Castelli del Grevepesa Elianto 2021, Vermentino di Toscana. Light and zingy with lime and green apple, almond and white honeysuckle. Good all year ‘round, too.

Danny Seo “Philosophy” 2020 Pinot Grigio delle Venezie DOC. Made from organic grapes, the rather silly label (a refreshing twinkle of acidity”) unfortunately plays into some of the cliches about Pinot Grigio as a lightweight. But this wine defies those with a good weight in the mouth, a linear concentration of apple, pear, nectarine without veering off into the tropics, and a bit of anise on the finish.

Duca di Salaparuta “Calanica” Grillo 2020, Sicilia DOC. Always a pleasure to taste wines from this producer. This interpretation of Grillo is medium bodied but still fresh and sprightly with tropical fruit notes playing nice with lemon curd layers.

Fina Kebrilla Grillo 2020, Sicilia DOC. Loved the Moorish-looking label with its palm tree and pelicans. Also loved the exotic wine within—full and round with tropical fruits such as seared pineapple, honeycomb and wild herbs. Aged 20% in oak. From the Marsala/Tripani region on the western coast of Sicily.

Garofoli Supera Verdicchio di Matelica DOC 2021. This mountain wine from the Marche, indeed, speaks of place: It is high toned and fresh with clean white fruit flavors (apple and pear) tangy acidity and a wild herbal underlay. From a reliable name in a region that’s coming up fast on the radar for approachable wines of quality.

Librandi “Critone” Bianco 2020, Calabria IGT. Savory and herbal nose with anise and apple taking stage. ON the palate, medium bodied, with a deep lemon profile like compote or otherwise cooked and concentrated. Very savory with some herbal snap – a well-intentioned, well-made and wine made of 90% Chardonnay and 10% Sauvignon.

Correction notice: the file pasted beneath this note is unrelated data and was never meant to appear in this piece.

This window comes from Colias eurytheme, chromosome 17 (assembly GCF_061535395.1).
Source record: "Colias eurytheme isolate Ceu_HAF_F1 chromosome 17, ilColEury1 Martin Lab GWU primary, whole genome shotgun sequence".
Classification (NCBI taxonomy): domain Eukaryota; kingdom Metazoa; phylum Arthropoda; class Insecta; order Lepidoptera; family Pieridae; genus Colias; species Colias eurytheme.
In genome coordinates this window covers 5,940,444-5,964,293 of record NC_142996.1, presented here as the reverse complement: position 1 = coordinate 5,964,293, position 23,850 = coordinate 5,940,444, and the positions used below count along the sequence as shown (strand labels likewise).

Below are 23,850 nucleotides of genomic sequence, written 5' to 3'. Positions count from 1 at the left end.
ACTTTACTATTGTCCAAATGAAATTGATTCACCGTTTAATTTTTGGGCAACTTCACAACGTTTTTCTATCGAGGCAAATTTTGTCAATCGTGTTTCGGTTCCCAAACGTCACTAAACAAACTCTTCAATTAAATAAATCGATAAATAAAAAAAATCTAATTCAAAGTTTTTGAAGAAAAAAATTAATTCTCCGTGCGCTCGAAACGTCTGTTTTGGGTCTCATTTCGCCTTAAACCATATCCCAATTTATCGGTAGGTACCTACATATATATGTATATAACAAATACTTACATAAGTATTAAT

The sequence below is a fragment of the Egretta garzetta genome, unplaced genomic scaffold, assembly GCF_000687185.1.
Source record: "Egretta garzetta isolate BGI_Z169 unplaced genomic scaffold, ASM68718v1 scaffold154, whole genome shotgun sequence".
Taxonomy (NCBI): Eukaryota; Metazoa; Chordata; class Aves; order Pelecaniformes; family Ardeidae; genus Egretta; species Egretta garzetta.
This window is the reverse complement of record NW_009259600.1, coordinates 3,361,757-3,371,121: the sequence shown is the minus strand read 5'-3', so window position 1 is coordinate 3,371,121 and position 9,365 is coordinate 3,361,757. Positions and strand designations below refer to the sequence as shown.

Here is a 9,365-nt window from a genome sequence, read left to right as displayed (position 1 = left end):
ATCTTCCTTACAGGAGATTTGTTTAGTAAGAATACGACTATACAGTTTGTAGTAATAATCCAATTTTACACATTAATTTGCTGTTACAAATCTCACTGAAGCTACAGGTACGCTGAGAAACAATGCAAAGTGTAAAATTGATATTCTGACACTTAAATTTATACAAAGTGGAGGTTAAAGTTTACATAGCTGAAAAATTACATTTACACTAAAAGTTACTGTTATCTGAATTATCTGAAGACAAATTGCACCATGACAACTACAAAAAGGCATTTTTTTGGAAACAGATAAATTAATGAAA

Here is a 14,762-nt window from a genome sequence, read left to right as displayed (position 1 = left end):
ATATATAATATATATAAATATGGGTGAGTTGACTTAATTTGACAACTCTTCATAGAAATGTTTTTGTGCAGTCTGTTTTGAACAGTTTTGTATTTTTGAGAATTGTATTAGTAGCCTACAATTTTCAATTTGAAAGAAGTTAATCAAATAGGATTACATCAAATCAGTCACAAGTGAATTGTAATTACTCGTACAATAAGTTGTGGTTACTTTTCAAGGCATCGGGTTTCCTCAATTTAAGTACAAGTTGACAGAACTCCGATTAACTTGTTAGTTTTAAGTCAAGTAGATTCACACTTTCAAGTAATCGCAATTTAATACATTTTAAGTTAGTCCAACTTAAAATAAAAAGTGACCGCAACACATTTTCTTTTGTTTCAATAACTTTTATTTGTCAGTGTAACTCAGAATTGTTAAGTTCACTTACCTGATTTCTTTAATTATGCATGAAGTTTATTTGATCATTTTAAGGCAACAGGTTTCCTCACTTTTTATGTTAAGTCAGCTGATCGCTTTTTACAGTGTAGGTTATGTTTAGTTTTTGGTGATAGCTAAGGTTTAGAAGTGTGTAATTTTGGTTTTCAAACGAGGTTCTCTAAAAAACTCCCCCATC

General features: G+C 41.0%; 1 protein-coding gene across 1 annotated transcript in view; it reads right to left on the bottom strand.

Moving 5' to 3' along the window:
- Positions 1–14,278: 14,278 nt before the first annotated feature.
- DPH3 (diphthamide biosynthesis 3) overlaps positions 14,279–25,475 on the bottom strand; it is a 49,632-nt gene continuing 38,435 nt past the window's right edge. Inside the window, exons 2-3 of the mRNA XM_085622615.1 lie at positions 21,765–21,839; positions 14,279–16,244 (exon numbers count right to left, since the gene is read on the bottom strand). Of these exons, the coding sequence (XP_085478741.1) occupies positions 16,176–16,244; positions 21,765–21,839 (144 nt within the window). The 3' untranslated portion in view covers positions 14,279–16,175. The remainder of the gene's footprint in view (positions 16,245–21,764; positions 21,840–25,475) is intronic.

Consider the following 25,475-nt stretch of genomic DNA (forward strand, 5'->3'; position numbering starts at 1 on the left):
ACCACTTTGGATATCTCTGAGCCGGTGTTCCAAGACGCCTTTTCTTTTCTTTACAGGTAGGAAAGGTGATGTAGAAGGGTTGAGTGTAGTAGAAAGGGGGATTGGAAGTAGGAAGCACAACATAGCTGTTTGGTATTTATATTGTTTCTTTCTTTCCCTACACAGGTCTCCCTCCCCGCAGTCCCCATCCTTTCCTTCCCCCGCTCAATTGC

Librandi “Segno Librandi” Ciro Bianco 2020 IGT. From the “geo label” series, this fragrant floral wine made from Greco Bianco is creamy, round and pleasurable in the mouth. Tropical, and yellow and white orchard fruits are fleshy but not flabby. Hints of almond.

Nestore Bosco Pecorino Colline Pescaresi IGP 2021. Medium bodied with a rich, persistent flavor profile of lime and green herbs. Nice glycerol mouthfeel that doesn’t compromise the lively and vibrant citric overtone.

San Felice Perolla Vermentino 2020, Maremma Toscana IGT. Classic markers of tangy lime. Some citrus pith and white peach. Aromatic, and uplifted by zesty acid. Pair with ceviche.

Tenuta Sallier de la Tour Inzolia 2021, Sicily. Full of zesty lime, accompanied by pear and a hint of spice, this is a fresh and structured wine that’s sharp, linear and has lots of personality. Four months on the lees gives it a nice textured roundness. Good with fattier fishes.

Zenato San Benedetto Lugana 2020. This medium-bodied white has a showy nose of white flowers and a bit of anise. It’s yellow mellow: lemony, quince and yellow pear. Glossy mouthfeel makes this a great fall transitional food-friendly wine.